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Related to adnexal: adnexal carcinoma, adnexal pain


Accessory or adjoining anatomical parts, as ovaries and fallopian tubes in relation to the uterus.

[Latin, neuter pl. of adnexus, past participle of adnectere, to bind to; see annex.]

ad·nex′al adj.
American Heritage® Dictionary of the English Language, Fifth Edition. Copyright © 2016 by Houghton Mifflin Harcourt Publishing Company. Published by Houghton Mifflin Harcourt Publishing Company. All rights reserved.
ThesaurusAntonymsRelated WordsSynonymsLegend:
Adj.1.adnexal - of or pertaining to adnexaadnexal - of or pertaining to adnexa    
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adj anexial
English-Spanish/Spanish-English Medical Dictionary Copyright © 2006 by The McGraw-Hill Companies, Inc. All rights reserved.
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References in periodicals archive ?
Fine needle aspiration cytology of eccrine skin adnexal tumors.
Adnexal masses are frequent findings in pelvic and abdominal imaging studies, such as those conducted with ultrasonography (US), computed tomography (CT), and magnetic resonance imaging (MRI) (1).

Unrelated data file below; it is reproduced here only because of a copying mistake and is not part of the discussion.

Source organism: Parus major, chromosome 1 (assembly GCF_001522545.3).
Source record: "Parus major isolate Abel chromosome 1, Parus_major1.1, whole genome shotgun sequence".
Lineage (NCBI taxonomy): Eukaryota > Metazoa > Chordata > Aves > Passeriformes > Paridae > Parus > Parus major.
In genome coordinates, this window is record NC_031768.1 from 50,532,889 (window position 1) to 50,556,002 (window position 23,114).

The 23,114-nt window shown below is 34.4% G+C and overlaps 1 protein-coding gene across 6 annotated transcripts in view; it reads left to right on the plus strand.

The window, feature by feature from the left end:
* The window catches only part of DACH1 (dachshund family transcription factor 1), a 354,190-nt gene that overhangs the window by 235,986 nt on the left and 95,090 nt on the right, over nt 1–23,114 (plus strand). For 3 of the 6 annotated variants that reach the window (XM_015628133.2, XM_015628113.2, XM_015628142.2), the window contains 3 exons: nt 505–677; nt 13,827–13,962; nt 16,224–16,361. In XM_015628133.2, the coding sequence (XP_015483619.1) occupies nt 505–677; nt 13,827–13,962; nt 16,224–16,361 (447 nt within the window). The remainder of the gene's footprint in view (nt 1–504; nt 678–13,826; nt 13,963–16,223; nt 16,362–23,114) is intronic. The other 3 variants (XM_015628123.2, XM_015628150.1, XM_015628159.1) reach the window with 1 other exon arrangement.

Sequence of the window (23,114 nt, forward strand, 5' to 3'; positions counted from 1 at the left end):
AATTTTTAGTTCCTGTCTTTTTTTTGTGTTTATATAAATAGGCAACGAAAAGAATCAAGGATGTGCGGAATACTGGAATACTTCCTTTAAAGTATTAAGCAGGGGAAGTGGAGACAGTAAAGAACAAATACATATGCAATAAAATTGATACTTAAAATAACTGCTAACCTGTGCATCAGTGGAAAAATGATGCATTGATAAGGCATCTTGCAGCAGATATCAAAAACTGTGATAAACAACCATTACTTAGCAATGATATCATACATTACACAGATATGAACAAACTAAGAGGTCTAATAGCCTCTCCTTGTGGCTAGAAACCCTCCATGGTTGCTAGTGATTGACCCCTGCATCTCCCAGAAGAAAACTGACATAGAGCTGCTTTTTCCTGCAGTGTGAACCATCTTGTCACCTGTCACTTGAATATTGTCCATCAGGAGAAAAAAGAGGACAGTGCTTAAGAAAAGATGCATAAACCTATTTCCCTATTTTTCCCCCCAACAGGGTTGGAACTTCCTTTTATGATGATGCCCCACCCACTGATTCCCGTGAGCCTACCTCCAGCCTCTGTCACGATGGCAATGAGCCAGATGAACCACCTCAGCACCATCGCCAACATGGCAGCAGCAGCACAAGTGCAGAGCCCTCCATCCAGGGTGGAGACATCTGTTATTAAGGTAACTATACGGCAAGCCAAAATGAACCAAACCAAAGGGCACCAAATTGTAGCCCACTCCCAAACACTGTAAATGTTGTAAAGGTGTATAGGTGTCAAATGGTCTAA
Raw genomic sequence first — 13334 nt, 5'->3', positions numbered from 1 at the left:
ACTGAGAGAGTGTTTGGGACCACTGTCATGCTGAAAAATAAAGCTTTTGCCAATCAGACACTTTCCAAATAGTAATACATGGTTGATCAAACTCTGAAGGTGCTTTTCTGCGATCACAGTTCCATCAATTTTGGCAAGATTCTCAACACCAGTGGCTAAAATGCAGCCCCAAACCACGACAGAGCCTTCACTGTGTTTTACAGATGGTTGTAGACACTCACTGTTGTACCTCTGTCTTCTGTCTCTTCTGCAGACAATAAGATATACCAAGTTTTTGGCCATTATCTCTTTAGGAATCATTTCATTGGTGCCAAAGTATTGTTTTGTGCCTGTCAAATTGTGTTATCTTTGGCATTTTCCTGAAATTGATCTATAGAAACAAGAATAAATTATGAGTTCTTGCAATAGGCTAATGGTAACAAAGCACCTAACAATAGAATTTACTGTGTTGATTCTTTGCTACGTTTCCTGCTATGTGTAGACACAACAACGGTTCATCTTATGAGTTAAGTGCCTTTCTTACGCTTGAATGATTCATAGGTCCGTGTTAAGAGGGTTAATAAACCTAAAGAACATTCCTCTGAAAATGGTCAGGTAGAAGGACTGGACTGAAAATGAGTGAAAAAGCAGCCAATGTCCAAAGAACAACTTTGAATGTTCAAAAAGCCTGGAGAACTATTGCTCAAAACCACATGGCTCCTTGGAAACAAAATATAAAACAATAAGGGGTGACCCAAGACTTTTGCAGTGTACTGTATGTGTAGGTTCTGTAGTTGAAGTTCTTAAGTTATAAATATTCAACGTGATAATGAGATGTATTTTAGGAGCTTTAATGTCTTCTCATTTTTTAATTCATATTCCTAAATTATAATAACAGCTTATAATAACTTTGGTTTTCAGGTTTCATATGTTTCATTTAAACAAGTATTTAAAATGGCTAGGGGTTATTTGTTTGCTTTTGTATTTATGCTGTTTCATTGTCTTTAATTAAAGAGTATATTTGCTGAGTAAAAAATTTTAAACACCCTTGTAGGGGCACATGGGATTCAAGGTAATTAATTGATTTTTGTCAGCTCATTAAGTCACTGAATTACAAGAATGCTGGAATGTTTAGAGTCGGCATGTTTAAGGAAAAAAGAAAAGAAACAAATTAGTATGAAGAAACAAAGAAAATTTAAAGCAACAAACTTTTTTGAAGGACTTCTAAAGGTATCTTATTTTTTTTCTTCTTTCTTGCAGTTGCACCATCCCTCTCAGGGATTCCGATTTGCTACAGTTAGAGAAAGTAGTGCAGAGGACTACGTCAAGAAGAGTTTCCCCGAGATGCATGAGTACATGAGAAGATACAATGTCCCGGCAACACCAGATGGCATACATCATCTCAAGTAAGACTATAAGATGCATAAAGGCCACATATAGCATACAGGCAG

With the increasing use of ultrasound as a standard examination in the first trimester, more incidental adnexal masses are detected.
Their topics include benign melanocytic proliferations and precursor lesions to melanoma, histologic and phenotypic variants of melanoma and of the borderline melanocytic tumor, squamous cell carcinoma and its precursors, benign adnexal neoplasms, soft tissue neoplasms of the skin and superficial subcutis, and medico-legal aspects of neoplastic dermatology.
(1) Therefore, only approximately 1 in 10 women in the United States who have surgery for adnexal masses have an underlying malignancy.
Pelvic magnetic resonance imaging was performed, and a cystic lesion (65 x 4 cm) in the right adnexal region that was hyperintense on T2-AG and hypointense on T1-AG was observed (Figure la).
The proportion of hysterectomies involving removal of adnexal structures increased significantly over the study period in the younger age group for each route of hysterectomy (Figure 6): by 623% in VH (from 2.2 to 15.9%, p < 0.005); by 44% in AH (from 46.6% to 66.9%, p = 0.09); and by 50% in LH (from 34.2% to 84.5%, p = 0.012).
Adhesions detected during laparoscopy had been classified according to the locality into (1) adnexal adhesions, which were shown partially or totally covering the tube or ovary, or both; adnexal adhesions might interfere with the free fimbrio-ovarian movement or lead to fimbrial agglutination and fimbrial block, and (2) nonadnexal adhesions, which were shown between the uterus and bladder anteriorly, or the colon posteriorly, or fixing the fundus to the abdominal wall.
The fallopian tube often twists along with the ovary; this is referred to as adnexal torsion.
Adnexal torsion of a cyst as small as 2 cm has not been reported before.